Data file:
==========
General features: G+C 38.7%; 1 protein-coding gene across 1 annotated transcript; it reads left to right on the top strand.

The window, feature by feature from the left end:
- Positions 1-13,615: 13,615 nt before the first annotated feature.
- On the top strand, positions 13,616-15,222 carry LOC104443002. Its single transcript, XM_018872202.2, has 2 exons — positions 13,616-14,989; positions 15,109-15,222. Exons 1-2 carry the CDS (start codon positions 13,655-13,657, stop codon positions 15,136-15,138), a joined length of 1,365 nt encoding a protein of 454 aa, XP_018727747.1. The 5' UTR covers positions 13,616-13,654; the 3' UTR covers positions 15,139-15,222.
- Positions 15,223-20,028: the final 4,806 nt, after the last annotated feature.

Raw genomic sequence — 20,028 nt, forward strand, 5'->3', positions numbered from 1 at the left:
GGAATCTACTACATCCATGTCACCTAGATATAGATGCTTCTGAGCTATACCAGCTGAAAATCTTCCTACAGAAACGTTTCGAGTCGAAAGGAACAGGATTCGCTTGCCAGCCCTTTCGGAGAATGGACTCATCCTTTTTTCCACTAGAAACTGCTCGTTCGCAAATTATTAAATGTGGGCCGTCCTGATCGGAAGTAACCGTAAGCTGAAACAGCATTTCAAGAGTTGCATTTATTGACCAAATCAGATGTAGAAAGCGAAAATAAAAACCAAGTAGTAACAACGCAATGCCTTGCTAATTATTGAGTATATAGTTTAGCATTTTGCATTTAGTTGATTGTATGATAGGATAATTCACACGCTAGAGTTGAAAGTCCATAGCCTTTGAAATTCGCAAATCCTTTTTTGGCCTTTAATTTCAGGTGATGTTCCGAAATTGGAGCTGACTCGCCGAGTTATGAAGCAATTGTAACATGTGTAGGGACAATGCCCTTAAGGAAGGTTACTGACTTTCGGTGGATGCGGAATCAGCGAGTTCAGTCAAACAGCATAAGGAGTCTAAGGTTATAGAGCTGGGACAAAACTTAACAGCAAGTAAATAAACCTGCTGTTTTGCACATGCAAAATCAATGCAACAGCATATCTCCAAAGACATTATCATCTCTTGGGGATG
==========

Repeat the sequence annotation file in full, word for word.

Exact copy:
General features: G+C 38.7%; 1 protein-coding gene across 1 annotated transcript; it reads left to right on the top strand.

The window, feature by feature from the left end:
- Positions 1-13,615: 13,615 nt before the first annotated feature.
- On the top strand, positions 13,616-15,222 carry LOC104443002. Its single transcript, XM_018872202.2, has 2 exons — positions 13,616-14,989; positions 15,109-15,222. Exons 1-2 carry the CDS (start codon positions 13,655-13,657, stop codon positions 15,136-15,138), a joined length of 1,365 nt encoding a protein of 454 aa, XP_018727747.1. The 5' UTR covers positions 13,616-13,654; the 3' UTR covers positions 15,139-15,222.
- Positions 15,223-20,028: the final 4,806 nt, after the last annotated feature.

Raw genomic sequence — 20,028 nt, forward strand, 5'->3', positions numbered from 1 at the left:
GGAATCTACTACATCCATGTCACCTAGATATAGATGCTTCTGAGCTATACCAGCTGAAAATCTTCCTACAGAAACGTTTCGAGTCGAAAGGAACAGGATTCGCTTGCCAGCCCTTTCGGAGAATGGACTCATCCTTTTTTCCACTAGAAACTGCTCGTTCGCAAATTATTAAATGTGGGCCGTCCTGATCGGAAGTAACCGTAAGCTGAAACAGCATTTCAAGAGTTGCATTTATTGACCAAATCAGATGTAGAAAGCGAAAATAAAAACCAAGTAGTAACAACGCAATGCCTTGCTAATTATTGAGTATATAGTTTAGCATTTTGCATTTAGTTGATTGTATGATAGGATAATTCACACGCTAGAGTTGAAAGTCCATAGCCTTTGAAATTCGCAAATCCTTTTTTGGCCTTTAATTTCAGGTGATGTTCCGAAATTGGAGCTGACTCGCCGAGTTATGAAGCAATTGTAACATGTGTAGGGACAATGCCCTTAAGGAAGGTTACTGACTTTCGGTGGATGCGGAATCAGCGAGTTCAGTCAAACAGCATAAGGAGTCTAAGGTTATAGAGCTGGGACAAAACTTAACAGCAAGTAAATAAACCTGCTGTTTTGCACATGCAAAATCAATGCAACAGCATATCTCCAAAGACATTATCATCTCTTGGGGATG